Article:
Wednesday, 13 February 2008

The Film Based Teaching Machine

The photo here is one that appeared in a book published by Harper & Brothers in 1962, entitled '1975: And the Changes to Come', written by Arnold B. Barach and the Kiplinger Washington Editors, predicting how technology would change our lives in 1975.

The caption associated with this particular photo is: "Film Based Teaching Machine. Student pushes one of four buttons to give answers and his score appears on paper slip at upper right. Teaching machines, expected to boom in the next decade, usually operate on the principal of repetition until the pupil understands. They aim to speed up the learning process and relieve teacher of much paper work in the classroom. "

I think we might have achieved this one? Although, I can't remember - have we decided that repetition exercises are good or bad, or does it depend ...?


Iain said...

When I was a student in Edinburgh University there were still a number of 'teaching machines' available in the library for tape/slide programmes that you could use for self-study. Less fancy than this one in the picture,they were used for maths courses and had lots of slides with diagrams and cassette based commentary.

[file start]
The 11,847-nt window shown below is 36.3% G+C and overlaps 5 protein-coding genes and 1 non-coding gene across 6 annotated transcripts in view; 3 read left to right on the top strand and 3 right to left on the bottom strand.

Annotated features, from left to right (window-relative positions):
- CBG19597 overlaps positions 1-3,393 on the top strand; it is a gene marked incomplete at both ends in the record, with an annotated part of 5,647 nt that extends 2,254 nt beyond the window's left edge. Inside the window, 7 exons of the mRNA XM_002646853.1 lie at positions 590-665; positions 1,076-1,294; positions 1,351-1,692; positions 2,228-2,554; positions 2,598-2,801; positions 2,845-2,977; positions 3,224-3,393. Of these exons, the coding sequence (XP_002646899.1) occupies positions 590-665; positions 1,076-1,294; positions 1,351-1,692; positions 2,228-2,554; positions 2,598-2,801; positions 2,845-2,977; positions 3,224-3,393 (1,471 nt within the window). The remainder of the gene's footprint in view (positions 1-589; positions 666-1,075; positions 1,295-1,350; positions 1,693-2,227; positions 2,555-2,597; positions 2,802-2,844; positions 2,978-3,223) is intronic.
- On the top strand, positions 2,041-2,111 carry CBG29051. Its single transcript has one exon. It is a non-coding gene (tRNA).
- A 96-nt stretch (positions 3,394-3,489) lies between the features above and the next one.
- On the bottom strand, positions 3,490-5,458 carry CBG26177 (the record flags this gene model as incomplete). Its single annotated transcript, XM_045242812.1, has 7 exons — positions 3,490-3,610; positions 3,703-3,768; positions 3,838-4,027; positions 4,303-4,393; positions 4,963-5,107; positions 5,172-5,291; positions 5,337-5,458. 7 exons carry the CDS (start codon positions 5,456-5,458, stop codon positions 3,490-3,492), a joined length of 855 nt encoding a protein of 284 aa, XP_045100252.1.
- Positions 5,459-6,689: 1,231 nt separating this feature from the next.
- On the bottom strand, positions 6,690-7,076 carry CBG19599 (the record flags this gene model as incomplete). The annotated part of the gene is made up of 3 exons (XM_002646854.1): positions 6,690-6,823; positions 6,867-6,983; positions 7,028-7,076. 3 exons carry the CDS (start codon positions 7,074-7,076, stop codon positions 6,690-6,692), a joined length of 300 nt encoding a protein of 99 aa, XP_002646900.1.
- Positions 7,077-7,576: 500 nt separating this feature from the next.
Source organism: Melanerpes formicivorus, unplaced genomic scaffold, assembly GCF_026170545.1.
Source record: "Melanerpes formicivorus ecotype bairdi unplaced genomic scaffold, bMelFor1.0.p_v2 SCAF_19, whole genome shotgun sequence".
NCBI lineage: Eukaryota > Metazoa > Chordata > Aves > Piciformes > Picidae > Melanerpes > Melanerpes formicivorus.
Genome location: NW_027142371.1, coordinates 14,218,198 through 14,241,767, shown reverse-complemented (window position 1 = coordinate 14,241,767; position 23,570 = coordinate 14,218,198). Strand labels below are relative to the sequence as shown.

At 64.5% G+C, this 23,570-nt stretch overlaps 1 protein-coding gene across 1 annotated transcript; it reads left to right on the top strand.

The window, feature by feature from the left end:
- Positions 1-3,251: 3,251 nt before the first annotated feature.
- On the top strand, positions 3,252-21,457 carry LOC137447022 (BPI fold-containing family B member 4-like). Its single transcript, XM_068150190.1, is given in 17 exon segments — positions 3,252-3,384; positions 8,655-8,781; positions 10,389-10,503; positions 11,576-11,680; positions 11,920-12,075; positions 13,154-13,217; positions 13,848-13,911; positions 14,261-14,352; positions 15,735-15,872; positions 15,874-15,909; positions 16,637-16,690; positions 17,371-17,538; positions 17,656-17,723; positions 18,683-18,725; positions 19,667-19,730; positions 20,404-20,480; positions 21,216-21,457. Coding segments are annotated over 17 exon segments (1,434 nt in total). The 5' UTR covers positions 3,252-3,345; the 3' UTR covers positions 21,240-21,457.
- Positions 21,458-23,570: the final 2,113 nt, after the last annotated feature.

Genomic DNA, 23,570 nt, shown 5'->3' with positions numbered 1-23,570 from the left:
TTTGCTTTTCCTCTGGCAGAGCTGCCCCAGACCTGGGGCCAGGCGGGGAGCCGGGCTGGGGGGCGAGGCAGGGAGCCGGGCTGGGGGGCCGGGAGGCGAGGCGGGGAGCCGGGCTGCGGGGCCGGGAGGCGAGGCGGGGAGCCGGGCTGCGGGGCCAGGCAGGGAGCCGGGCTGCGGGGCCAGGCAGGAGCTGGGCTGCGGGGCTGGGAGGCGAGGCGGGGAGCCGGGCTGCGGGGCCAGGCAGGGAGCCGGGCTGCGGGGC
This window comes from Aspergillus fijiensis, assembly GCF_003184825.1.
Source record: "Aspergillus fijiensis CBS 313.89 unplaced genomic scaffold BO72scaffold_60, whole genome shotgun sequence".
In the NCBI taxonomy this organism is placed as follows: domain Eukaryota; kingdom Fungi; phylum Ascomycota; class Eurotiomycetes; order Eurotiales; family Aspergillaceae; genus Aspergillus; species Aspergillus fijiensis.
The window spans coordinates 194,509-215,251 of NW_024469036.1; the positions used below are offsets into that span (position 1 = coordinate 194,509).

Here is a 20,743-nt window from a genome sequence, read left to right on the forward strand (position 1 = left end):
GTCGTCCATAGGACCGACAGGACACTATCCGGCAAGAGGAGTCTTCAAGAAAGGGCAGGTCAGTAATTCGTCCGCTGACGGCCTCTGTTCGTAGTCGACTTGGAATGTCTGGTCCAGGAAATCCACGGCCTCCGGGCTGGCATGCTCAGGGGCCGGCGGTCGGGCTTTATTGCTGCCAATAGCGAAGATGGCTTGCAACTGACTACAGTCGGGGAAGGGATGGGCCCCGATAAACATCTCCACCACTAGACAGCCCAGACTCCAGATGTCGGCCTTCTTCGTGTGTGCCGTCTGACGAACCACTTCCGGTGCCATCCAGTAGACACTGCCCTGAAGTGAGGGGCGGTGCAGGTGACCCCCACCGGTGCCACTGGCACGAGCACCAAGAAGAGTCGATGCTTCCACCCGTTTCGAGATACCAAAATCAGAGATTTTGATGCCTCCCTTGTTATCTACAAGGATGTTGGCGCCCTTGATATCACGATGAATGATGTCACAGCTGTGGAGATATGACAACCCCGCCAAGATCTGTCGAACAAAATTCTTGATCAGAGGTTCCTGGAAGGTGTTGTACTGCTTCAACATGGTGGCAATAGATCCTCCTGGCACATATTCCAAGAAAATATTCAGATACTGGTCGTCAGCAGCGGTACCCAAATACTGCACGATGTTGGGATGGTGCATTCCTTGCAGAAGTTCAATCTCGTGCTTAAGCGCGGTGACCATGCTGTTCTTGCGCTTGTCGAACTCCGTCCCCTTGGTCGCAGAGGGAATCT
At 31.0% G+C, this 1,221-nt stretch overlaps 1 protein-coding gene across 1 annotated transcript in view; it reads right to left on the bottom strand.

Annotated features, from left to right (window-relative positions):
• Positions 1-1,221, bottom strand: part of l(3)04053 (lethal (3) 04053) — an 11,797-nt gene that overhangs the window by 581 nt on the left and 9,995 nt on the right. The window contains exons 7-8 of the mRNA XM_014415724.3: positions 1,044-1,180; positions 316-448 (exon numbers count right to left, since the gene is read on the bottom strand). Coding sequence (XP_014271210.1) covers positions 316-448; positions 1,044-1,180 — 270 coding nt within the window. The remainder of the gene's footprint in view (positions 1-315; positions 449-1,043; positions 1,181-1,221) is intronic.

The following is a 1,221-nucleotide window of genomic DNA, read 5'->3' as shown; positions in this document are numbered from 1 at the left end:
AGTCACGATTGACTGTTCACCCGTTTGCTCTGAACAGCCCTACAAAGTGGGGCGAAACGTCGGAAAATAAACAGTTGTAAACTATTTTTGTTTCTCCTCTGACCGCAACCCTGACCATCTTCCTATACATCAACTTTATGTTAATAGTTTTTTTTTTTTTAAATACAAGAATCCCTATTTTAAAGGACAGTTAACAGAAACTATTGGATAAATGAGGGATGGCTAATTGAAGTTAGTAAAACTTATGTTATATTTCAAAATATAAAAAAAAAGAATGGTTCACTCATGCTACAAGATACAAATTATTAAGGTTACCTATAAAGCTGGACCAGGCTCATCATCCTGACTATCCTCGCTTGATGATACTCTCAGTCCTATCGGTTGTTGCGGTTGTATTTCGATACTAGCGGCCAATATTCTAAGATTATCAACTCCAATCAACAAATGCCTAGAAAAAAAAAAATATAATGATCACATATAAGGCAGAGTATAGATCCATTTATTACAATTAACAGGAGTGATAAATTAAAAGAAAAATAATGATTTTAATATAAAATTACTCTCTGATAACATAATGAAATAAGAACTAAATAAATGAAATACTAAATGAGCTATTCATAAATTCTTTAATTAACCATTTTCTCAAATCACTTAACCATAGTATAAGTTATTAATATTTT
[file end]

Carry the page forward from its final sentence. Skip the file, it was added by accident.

In a sense the key issue is not the technology but the pedagogy that is used. memorising, repeating and testing might be appropriate for certain types of learning activity, but clearly not generically. But if you look at much of computer based learning in the past it has basically followed this pattern albeit with more expensive and more glamorous equipment!

andrew said...

Requiring students to teach (ie test!) themselves on the machine may work mainly because they're given a motivation to look at their notes and textbooks beforehand?

Perhaps a bigger revolution since 1962 in not teaching machines, but engaging and high quality textbooks.